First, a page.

Confident of high growth, pushing reforms, strong Lokpal: PM (Roundup)

August 20th, 2011 - 6:11 pm ICT by IANS  

Manmohan Singh New Delhi, Aug 20 (IANS) Exuding confidence India will register higher growth of 9 percent in the next five years, Prime Minister Manmohan Singh Saturday said reforms will be pushed and “difficulties” resolved with “give and take” over issues like the Lokpal bill.

Looking cheerful and confident, despite the political storm brewing around him, after chairing an extended meeting of the full Planning Commission, the prime minister said both second generation economic reforms and strong Lokpal will be pursued, asking people to appreciate the legislative process involved.

“Considering the uncertainties in global environment, as also inflationary pressures at home, it would be prudent to have a growth target which would ensure the achievement of the objective of the target of sustained, inclusive growth,” the prime minister said.

“Taking all these factors into account, we will be working on a growth rate of 9 percent per annum, but we will also keep open the possibility of raising the growth rate if the situation so improves — domestic and international situation — to 9.2 percent.”

India’s gross domestic product (GDP) had risen at 8.5 percent last fiscal, despite global financial crises and high commodity inflation, to emerge among the fastest-growing economies in the world, an achievement that has been lauded worldwide.

The prime minister was speaking to a select group of journalists after the plan panel meeting at his official 7 Race Course Road residence, which started at 10.45 a.m. in the morning and was to end at 12.40 p.m., but continued for an hour more.

Called the architect of first generation reforms, which he initiated as finance minister in 1991, Manmohan Singh said the next stage of economic liberalisation will also fall in place, with parties with different ideologies, joining hands in India’s interests.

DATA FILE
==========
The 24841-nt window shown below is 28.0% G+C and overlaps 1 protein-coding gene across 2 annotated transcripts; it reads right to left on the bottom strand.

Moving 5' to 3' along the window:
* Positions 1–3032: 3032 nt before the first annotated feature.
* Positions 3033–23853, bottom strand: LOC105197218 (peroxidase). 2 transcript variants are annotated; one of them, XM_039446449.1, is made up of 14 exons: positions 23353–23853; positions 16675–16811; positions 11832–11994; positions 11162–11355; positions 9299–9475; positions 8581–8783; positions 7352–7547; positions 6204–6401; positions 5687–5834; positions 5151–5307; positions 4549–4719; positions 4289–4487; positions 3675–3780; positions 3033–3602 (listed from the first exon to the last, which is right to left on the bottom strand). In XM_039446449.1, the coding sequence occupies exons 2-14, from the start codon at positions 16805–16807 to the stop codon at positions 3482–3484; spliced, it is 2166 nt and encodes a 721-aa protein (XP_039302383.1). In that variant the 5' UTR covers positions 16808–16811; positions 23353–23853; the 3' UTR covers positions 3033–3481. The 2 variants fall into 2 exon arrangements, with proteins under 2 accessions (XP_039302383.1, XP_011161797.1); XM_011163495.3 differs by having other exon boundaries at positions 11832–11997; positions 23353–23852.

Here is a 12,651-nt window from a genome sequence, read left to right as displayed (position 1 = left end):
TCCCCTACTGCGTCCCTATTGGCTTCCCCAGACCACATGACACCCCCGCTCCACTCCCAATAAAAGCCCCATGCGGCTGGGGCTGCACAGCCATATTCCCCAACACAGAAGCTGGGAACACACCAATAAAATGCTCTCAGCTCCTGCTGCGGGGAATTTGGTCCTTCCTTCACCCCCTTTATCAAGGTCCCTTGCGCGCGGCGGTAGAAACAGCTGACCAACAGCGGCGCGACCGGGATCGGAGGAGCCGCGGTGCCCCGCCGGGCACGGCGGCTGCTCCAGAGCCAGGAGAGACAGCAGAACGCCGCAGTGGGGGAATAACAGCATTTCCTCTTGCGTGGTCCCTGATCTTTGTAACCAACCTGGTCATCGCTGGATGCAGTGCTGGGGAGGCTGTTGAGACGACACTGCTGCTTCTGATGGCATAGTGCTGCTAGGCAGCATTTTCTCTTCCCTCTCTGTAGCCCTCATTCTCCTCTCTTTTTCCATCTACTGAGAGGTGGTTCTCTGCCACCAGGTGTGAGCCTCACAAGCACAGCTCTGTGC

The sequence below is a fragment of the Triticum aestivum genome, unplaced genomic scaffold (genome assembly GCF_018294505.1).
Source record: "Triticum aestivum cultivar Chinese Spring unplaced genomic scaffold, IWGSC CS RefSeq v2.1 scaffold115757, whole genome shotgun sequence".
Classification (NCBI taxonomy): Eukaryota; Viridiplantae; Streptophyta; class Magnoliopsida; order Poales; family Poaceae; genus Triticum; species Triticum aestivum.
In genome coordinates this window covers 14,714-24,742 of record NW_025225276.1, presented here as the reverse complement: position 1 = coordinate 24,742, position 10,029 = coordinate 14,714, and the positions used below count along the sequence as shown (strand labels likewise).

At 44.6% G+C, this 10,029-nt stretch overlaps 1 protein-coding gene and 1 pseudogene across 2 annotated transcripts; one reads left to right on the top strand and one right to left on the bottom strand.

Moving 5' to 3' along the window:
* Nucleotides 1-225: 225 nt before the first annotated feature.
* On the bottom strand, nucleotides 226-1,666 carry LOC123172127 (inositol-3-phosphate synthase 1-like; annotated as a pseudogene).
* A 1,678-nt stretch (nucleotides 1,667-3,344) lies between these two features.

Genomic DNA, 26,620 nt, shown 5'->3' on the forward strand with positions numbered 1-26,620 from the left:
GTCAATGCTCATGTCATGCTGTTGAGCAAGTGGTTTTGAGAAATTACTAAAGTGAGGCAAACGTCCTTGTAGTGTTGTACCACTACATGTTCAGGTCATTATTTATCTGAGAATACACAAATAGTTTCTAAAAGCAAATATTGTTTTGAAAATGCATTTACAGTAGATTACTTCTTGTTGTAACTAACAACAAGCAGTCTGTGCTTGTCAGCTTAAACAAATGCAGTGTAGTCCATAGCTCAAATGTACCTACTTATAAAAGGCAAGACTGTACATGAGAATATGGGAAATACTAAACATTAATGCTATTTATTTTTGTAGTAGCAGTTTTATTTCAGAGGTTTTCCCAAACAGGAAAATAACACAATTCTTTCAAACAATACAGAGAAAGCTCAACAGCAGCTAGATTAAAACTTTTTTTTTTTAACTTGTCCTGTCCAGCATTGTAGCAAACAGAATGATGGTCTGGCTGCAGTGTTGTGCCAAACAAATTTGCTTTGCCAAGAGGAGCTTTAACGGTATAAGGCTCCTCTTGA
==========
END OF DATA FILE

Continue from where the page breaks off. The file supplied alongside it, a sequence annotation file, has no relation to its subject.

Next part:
The prime minister said the while second-generation reforms were being pursued they will require a wide consensus. At the same time, he hoped such a consensus will eventually emerge, as it did when the programme was first launched in 1991.

“Second generation reforms are essential. But they are lot more difficult. They require broad-based national consensus,” he said, adding: “Effort has to be to create a climate of opinion where all political parties unite in national interest.”

The prime minister neither looked uncomfortable nor did he sound dismissive when asked how he sought to pursue the Lokpal bill, also recommended in the approach paper of the next plan, given the demands by a section of the civil society to consider its version of the proposed legislation.

“There are difficulties. There is logic of the legislative process. Certain stages have to be crossed. I hope people will appreciate that there is dynamics of the legislative process, which takes time sometimes,” the prime ministster said.

“We are all in favour of Lokpal, which is strong which is effective and therefore there is a lot of scope of give and take,” he said, alluding that the aim was a consultative process to achieve the desired results.

“Our hope is that we can list the cooperation of all thinking segments of Indian public opinion to ensure that the end product is strong and effective Lokpal that all sections of our community want today,” he said.

“We must all work together to push forward the case for strong and effective Lokpal and whatever obstacles come in the way we remove them and that has to be commitment which all segments of the political community must honour and work towards it.”

In a chapter on governance, the approach paper of the 12th Five Year Plan says “measures should be taken to set up new institutions like the Lokpal and Lokayukta, which should investigate complaints of corruption and file cases against those against whom a prima facie case is made out.”

(Arvind Padmanabhan can be contacted at

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